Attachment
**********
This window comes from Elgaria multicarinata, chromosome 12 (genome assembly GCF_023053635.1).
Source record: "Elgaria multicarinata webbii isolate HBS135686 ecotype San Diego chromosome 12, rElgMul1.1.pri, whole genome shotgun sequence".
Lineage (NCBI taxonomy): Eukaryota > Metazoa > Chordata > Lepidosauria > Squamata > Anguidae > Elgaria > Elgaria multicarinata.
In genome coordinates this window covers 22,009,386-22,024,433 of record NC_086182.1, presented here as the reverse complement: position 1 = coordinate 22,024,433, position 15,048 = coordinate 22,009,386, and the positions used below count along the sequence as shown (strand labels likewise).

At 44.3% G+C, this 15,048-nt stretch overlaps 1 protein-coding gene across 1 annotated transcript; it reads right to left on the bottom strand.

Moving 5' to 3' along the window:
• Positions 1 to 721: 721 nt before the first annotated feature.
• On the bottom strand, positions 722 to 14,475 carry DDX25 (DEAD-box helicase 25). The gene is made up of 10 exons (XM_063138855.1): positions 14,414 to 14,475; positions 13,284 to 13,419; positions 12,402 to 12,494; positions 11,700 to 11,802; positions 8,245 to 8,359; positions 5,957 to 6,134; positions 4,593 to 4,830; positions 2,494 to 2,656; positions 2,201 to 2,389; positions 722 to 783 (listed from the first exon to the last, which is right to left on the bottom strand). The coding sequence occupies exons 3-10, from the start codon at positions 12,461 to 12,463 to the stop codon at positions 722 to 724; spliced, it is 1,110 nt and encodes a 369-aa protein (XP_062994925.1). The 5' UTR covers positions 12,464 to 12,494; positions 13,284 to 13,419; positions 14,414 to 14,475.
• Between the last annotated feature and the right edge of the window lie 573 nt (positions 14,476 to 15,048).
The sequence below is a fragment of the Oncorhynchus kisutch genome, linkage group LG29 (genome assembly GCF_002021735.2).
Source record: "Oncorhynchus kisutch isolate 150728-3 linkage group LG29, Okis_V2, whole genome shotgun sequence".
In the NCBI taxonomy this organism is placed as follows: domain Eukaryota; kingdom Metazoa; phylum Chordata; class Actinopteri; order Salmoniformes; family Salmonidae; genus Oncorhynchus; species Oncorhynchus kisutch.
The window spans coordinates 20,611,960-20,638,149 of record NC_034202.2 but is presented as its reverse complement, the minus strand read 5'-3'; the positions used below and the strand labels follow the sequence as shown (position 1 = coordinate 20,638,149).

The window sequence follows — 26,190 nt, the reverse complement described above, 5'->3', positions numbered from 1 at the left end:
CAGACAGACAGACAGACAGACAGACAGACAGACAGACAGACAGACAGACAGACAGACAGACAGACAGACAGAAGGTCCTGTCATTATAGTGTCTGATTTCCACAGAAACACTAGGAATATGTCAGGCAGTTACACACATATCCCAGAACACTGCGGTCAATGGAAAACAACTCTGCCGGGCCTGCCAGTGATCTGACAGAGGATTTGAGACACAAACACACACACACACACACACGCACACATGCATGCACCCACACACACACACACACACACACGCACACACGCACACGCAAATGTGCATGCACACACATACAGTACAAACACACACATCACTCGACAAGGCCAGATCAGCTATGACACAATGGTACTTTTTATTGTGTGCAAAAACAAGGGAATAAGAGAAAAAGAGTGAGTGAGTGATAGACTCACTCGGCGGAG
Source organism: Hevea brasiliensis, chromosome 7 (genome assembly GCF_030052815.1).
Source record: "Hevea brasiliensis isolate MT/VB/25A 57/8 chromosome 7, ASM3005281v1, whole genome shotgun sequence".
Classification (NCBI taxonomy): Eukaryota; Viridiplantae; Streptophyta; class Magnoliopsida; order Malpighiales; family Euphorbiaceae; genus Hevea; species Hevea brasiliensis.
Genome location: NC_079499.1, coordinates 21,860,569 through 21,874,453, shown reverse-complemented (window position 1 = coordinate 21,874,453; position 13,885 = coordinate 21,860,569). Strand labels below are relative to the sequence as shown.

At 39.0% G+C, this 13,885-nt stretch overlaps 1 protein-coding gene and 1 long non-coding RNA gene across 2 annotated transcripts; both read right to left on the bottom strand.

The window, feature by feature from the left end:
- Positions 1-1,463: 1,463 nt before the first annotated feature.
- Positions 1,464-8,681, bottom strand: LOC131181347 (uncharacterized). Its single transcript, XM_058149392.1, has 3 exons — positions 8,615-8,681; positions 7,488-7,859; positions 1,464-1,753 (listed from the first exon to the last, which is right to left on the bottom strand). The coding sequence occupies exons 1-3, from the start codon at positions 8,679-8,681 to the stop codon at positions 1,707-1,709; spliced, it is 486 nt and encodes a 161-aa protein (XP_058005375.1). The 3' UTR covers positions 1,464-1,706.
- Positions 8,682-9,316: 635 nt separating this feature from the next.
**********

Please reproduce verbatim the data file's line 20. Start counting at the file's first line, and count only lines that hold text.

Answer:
At 39.0% G+C, this 13,885-nt stretch overlaps 1 protein-coding gene and 1 long non-coding RNA gene across 2 annotated transcripts; both read right to left on the bottom strand.